Gold News

Love Gold? Love India

Any outlook for gold 2014 must include India's deep Diwali demand...
 
THOSE who root for gold root for India, writes Frank Holmes in his Frank Talk blog at US Global Investors.
 
Despite a welcome June rally, it's been a rocky second quarter for the world's second-largest consumer of the metal, with demand down 18% compared to last year.
 
But consumer appetite seems to be on the upswing following a tepid July. Gold premiums rose to between $10 and $13 a troy ounce this month, compared to zero last month. Such premiums are good indicators that buyers are willing to spend more on gold jewelry and other forms of bullion.
 
That premiums have risen also suggests that Indians are making their gold purchases ahead of Diwali, or the Festival of Lights, a traditional time to participate in what I call the Love Trade.
 
This year Diwali begins on October 23. Other global celebrations and events that trigger the Love Trade include the Indian wedding season, the Chinese New Year, Ramadan and, of course, Christmas.
 
 
Government policy and temperamental weather are mostly to blame for gold's less-than-satisfactory performance in India.
 
The recent election of Narendra Modi, who rules the pro-business Bharatiya Janata Party, had the global market hoping he would remove gold import duties. Unfortunately, the duty remained unchanged in the new government's July budget. It's my hope that the Modi administration will rethink this policy and ease the restrictions.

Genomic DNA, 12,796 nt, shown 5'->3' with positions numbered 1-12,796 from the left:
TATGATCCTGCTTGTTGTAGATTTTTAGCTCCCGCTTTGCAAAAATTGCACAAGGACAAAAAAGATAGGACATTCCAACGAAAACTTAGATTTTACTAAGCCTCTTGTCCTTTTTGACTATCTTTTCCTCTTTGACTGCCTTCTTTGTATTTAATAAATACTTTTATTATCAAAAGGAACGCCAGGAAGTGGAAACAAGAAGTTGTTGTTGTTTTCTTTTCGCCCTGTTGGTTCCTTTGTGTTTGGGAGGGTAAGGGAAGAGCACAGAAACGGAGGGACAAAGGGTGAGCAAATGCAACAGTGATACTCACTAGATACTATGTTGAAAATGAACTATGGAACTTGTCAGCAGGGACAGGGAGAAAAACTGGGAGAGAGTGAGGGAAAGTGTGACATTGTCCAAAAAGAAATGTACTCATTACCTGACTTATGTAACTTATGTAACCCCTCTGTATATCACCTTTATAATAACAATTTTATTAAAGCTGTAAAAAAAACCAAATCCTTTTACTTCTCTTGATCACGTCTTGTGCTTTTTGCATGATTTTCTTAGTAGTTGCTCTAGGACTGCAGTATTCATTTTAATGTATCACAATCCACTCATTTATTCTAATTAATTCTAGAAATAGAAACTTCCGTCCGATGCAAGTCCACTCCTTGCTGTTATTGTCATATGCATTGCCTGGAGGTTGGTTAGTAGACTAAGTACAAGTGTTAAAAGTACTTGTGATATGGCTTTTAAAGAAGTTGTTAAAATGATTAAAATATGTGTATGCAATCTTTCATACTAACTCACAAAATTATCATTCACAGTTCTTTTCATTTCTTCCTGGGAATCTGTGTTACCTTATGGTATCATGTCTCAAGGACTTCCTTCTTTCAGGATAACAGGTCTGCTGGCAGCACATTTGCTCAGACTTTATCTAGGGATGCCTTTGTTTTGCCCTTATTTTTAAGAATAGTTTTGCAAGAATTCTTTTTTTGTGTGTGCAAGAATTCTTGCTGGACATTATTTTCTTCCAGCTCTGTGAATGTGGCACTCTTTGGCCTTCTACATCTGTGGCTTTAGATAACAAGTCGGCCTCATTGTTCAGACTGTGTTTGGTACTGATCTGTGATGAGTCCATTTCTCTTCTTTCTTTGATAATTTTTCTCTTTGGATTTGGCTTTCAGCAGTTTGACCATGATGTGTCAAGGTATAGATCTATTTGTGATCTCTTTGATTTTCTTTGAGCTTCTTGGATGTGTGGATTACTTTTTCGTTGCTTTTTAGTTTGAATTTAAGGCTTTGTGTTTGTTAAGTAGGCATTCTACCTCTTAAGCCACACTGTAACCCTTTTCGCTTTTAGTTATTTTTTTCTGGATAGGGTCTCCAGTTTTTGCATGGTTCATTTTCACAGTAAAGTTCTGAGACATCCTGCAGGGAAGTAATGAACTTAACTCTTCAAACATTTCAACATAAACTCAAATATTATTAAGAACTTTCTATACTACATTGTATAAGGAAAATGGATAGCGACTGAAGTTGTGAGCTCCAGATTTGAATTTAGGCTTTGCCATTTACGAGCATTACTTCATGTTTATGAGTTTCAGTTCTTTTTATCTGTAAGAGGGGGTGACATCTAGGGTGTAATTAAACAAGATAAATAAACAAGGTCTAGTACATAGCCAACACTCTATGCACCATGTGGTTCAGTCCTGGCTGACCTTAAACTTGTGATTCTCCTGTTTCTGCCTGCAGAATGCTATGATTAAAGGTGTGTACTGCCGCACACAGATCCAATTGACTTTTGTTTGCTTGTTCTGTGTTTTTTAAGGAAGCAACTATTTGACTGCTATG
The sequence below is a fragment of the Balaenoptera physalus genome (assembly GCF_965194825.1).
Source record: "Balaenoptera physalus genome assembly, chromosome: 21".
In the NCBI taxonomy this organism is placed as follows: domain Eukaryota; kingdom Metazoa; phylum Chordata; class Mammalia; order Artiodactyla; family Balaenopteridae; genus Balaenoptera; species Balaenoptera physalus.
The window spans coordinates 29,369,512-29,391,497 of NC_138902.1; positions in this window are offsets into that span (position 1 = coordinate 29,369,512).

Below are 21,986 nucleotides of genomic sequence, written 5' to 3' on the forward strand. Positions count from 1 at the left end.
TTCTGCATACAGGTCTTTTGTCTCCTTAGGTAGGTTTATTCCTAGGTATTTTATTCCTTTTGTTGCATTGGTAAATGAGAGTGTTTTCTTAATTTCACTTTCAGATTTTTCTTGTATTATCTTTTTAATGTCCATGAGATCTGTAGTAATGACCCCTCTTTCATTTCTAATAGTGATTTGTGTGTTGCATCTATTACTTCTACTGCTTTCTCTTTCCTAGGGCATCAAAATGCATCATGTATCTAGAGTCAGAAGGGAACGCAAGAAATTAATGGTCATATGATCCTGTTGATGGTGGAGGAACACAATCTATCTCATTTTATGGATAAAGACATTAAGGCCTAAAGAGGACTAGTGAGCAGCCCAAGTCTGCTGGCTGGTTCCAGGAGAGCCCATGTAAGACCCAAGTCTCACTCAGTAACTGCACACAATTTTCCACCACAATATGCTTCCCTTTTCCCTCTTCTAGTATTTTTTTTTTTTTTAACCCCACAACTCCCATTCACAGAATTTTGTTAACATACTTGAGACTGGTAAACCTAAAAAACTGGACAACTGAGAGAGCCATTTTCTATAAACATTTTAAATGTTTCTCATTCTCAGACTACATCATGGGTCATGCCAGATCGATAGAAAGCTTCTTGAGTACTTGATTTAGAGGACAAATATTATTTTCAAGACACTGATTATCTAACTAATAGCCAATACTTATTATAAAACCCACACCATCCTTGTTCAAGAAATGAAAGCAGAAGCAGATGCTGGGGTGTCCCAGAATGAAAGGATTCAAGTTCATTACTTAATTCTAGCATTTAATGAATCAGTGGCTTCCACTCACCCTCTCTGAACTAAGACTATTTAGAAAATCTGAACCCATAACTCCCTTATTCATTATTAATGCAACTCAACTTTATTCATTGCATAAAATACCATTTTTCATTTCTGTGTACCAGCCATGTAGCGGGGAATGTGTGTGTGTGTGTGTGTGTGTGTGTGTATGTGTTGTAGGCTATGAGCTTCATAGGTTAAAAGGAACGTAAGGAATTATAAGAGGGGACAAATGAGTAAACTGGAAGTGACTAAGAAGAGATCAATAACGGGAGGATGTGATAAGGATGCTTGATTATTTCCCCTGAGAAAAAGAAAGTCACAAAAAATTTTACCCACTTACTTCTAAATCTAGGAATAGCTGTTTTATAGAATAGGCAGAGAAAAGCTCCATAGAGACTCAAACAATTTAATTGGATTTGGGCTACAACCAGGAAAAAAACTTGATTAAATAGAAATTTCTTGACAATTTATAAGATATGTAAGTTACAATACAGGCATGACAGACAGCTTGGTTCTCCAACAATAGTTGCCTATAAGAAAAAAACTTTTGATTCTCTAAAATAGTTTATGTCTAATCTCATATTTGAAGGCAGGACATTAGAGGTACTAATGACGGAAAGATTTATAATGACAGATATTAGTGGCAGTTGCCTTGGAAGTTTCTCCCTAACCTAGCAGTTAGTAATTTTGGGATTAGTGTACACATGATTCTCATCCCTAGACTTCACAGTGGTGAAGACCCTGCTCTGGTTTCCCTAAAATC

A slow start to the annual four-month monsoon season, beginning in June, also affected sales. Much of the country's gold demand comes from rural households, especially farmers, whose summer crops depend on monsoon rains. Rural Indian households typically devote between 7 and 8% of their income on gold, but disappointing crop yields have no doubt cost them earnings.
 
As it does in many other cultures, gold has a rich tradition in India, where people have been wearing gold jewelry for about 4,000 years. In ancient Hindu epics such as the Ramayana and the Mahabharata, gold is associated with godliness and kingliness, a sentiment millions of Indians still harbor to this day.
 
A 2012 World Gold Council survey, the results of which are shown below, stresses the high level of importance Indians place on the metal – as a financial asset, fashion accessory and cultural identifier.
 
 
The Rupee gold price might have risen 320% in the last 10 years, but because gold plays such a vital role in the country's heritage, appetite for the yellow metal remains robust.

Frank Holmes is chief executive officer and chief investment officer of US Global Investors Inc., a registered investment adviser managing approximately $4.8 billion in 13 no-load mutual funds and for other advisory clients. A Toronto native, he bought a controlling interest in US Global Investors in 1989, after an accomplished career in Canada's capital markets. His specialized knowledge gives him expertise in resource-based industries and money management.

See the full archive of Frank Holmes.

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